This month, my family checked off a long-time bucket list item by creating a free neighborhood library.
Our inspiration for this undertaking came from a television news feature on the non-profit organization, Little Free Library, Ltd. The organization’s mission is to “promote literacy and the love of reading by building free book exchanges worldwide” and to “build a sense of community.”
The non-profit organization was created in Wisconsin in 2009 by like-minded entrepreneurs Todd Bol and Rick Brooks, who share a desire to improve the “quality of community life” around the world. Soon, a staff and volunteer base consisting of builders, artists, book donors, and book lovers joined in and “little library” boxes were created and distributed around the region.
Since then, the idea has exploded worldwide; there are now free libraries on nearly every continent. More pop up every day at private residences and at schools, health clinics, parks, bus stops, coffeehouses, places of worship, and a myriad of other locations including some where promoting literacy is very important. One goal of the organization is to break Andrew Carnegie’s record of creating 2,509 free community libraries. There are also book-distributing programs supported or inspired by the organization, a film festival, and assorted promotional merchandise.
As for my family’s library, starting it was impressively simple.
We went online, made a donation to the cause, and stated our desire to be stewards of a library. In just a day or two we received a friendly email from a Little Free Library representative welcoming us to the family and letting us know our official steward package was coming. One week after that, a small package arrived with book labels and book plates, informational pamphlets, a small paperback picture book for our library, and a sturdy wooden sign alerting our corner of the world that we were the real deal.
The sign itself was even impressive; attached to it was a message telling us this particular strip of wood was an up-cycled remnant from a 100-year-old Amish barn. What a nice touch.
As far as building the library, the site provides plans and suggestions for building the library, library kits, and even pre-built libraries. My husband and I opted to start from scratch and, using the site’s suggested Amish Shed Kit instructions, we set off to build our little wooden masterpiece. After a week of bickering, sweating, and cursing our woodworking abilities, we had the library posted in our front yard.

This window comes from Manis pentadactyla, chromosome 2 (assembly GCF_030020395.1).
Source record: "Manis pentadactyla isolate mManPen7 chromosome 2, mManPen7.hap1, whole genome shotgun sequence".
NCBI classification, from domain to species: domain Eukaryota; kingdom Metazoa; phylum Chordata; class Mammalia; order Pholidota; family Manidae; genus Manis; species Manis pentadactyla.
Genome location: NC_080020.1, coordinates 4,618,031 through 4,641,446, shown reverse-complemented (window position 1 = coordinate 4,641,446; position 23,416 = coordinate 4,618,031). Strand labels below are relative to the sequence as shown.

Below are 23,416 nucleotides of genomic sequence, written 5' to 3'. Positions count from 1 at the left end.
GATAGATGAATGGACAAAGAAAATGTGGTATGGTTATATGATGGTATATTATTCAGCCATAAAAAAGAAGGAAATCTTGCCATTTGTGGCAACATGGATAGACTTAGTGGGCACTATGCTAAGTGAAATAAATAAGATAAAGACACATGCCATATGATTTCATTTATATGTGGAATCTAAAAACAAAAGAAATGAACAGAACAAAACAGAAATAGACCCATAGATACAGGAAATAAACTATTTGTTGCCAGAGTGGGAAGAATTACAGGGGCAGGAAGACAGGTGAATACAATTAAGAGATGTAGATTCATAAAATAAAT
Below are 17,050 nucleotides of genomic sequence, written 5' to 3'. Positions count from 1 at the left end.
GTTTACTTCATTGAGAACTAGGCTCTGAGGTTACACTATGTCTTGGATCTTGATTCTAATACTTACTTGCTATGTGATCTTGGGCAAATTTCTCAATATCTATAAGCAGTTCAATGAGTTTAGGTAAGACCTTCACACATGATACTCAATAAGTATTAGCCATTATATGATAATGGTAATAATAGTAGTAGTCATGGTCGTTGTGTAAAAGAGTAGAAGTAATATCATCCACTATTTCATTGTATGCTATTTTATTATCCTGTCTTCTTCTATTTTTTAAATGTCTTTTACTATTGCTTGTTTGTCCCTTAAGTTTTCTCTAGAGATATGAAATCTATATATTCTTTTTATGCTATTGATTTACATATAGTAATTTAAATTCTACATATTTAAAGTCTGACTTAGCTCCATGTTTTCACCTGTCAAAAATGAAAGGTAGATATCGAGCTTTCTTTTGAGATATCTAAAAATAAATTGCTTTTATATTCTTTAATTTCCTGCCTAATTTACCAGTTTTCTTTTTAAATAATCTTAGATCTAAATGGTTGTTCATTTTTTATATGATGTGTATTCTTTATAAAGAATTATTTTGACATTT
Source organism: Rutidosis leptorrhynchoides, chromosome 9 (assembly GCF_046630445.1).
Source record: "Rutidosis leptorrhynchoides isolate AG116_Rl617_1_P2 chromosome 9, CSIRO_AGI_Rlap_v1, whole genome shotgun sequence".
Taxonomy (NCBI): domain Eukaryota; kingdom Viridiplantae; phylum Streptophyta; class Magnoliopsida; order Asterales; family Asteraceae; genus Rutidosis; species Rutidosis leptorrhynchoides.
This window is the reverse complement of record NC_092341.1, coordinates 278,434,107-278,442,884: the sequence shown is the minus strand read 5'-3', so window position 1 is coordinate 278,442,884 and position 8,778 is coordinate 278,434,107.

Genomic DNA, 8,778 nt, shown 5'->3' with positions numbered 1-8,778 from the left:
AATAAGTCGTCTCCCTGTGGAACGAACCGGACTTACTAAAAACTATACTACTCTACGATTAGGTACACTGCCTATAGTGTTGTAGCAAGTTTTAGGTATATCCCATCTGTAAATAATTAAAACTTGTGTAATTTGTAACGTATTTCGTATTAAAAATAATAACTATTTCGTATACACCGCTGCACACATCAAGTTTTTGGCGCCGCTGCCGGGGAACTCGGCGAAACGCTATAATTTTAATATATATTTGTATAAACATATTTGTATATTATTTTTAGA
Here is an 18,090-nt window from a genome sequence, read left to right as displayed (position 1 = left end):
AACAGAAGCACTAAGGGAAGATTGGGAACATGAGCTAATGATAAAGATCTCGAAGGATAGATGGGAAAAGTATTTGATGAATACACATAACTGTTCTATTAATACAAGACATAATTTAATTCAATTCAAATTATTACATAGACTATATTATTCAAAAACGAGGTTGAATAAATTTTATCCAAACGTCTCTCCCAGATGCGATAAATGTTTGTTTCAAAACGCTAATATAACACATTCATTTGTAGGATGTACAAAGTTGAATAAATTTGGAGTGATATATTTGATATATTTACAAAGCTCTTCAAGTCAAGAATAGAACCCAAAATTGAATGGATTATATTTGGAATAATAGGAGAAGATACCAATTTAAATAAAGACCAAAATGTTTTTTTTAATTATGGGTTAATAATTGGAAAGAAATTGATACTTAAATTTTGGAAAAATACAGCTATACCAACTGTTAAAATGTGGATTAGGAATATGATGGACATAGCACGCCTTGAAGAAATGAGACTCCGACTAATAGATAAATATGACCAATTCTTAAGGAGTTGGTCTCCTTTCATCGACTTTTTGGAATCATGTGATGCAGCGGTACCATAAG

My original lofty plans to make a small London-style phone booth or a TARDIS were quickly abandoned, but the resulting box, adorned with some Jules Verne-era steampunk embellishments, turned out very nicely. Mission accomplished, we took a picture of ours girls in front of the location and registered the library’s number, as indicated on the sign sent to us by the organization.
Since completed, the library has virtually run itself as neighbors and passersby have done a great job of taking and returning books, even before our official signage. I’ll admit I enjoy being a bit of a voyeur from my office window when I notice people walking or driving by the library, and stopping to check it out.
I am a realist in knowing that being a steward of the library entails ongoing care, and I check the box daily for any signs of vandalism or inappropriate items. This hasn’t been a problem, as curiosity makes us want to see what others have taken or left behind. Even my daughters run to it each day as if it were Christmas morning, finding new treasures to borrow themselves.
Seeing the passion for reading this has sparked in my girls, as well as other kids, teens, and adults in the area who would normally pass by the house without looking up from their smart phones, our little library has been one of the most worthwhile projects we have done as a family…so far.
Next week: a brief look at other reading and book-sharing events and opportunities.